3A) The Season Ticketholder Corollary
“Serious fan” and “season ticketholder” are pretty close to synonymous, and let’s face it, not only are baseball games long, but the baseball season is also long. I consider that one of baseball’s allures, but still 81 games a year is a major commitment. Even partial season ticketholders make a serious investment of their time and I respect that. Maybe a lopsided mid-week game against a cellar-dweller isn’t worth finishing out when you have been at every game of a 7-game homestand. I see no high crime in taking off early when you are at the ballpark all the time. As with #3, though, playoffs and no-hitters are not optional. If you’re there, you stay until the end.
4) “The home team is getting killed and it’s not fun to watch.”
Baseball isn’t always home runs and World Series trophies, there is a lot of disappointment and frustration in there, too. But it is that suffering that makes the wins that much more enjoyable and the big moments unparalleled. If you’re team is down, there is value in sticking around. Share the frustration with your fellow fans and support your team in a difficult moment. Furthermore, you never know when an epic comeback might be just an inning away. As far as no-hitters go, if your team is getting no-hit, you can cheer for that hit to break it up or root for a chance to witness a little piece of history, but either way you’re not leaving.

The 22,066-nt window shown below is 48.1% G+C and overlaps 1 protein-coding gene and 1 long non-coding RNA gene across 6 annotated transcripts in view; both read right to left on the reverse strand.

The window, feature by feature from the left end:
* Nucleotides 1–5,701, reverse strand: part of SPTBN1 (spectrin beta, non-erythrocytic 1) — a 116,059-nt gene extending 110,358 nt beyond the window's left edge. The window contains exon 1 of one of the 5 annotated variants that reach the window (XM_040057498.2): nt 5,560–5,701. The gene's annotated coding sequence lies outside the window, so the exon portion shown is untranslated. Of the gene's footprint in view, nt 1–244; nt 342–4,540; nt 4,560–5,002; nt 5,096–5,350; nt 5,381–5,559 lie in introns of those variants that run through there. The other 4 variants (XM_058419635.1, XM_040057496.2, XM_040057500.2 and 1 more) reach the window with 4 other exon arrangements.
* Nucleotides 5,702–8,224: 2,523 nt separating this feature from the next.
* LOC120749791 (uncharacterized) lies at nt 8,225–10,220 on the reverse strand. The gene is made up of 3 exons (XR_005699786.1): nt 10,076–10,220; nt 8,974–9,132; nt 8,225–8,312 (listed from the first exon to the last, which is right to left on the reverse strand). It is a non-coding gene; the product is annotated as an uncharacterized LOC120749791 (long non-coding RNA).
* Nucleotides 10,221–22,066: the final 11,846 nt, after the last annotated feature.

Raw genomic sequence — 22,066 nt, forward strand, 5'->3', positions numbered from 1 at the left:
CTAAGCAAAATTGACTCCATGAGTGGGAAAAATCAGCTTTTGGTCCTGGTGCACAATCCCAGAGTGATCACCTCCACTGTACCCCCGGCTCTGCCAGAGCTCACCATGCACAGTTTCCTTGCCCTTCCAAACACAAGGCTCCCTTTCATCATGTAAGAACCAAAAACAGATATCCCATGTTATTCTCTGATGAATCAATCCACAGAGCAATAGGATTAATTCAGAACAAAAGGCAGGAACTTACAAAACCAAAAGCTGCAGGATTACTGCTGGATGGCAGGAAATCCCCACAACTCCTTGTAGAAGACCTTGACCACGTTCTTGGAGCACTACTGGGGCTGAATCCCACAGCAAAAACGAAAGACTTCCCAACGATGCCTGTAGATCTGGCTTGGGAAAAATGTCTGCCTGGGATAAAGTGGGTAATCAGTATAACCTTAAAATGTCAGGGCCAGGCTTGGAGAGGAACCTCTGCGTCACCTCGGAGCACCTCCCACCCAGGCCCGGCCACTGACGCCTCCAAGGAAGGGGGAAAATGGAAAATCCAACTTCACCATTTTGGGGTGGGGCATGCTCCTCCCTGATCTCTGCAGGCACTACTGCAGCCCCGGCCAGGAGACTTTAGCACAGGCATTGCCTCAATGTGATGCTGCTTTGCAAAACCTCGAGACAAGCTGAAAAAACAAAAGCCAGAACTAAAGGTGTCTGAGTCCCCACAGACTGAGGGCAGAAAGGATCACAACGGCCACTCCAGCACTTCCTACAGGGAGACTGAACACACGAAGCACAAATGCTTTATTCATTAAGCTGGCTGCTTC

5) “Let’s leave now to beat traffic.”
This is easily the worst excuse ever to leave a game early. You don’t leave work early to beat traffic, why would you leave something you enjoy to avoid an additional, what, half an hour? Never ever ever acceptable.
I cannot think of any other reason why people leave games early, but I am sure there are some. Whatever they are, they are not good reasons.
So, to whoever you were who left Matt Cain’s perfect game early last night, whether you were aware a perfect game was in progress or not, I’ll help you out for (hopefully***) the next time. The perfect time to leave a perfect game – or any game for that matter – is when it’s over.
*OK, when I saw Letters from Iwo Jima there was a group of elderly ladies sitting in my row. One of them was obsessively concerned with not driving home after dark, so they left the movie 10 or 15 minutes early. Otherwise, I have never seen this happen.
**The only condition I set schedule-wise when planning my wedding last year was that it must take place before October so that it would not conflict with the playoffs. Good thing I thought ahead considering how things turned out.
***Although you’ve let me – and baseball – down by leaving early last night, I still wish you the best. What is the point of life if we can’t learn from our mistakes?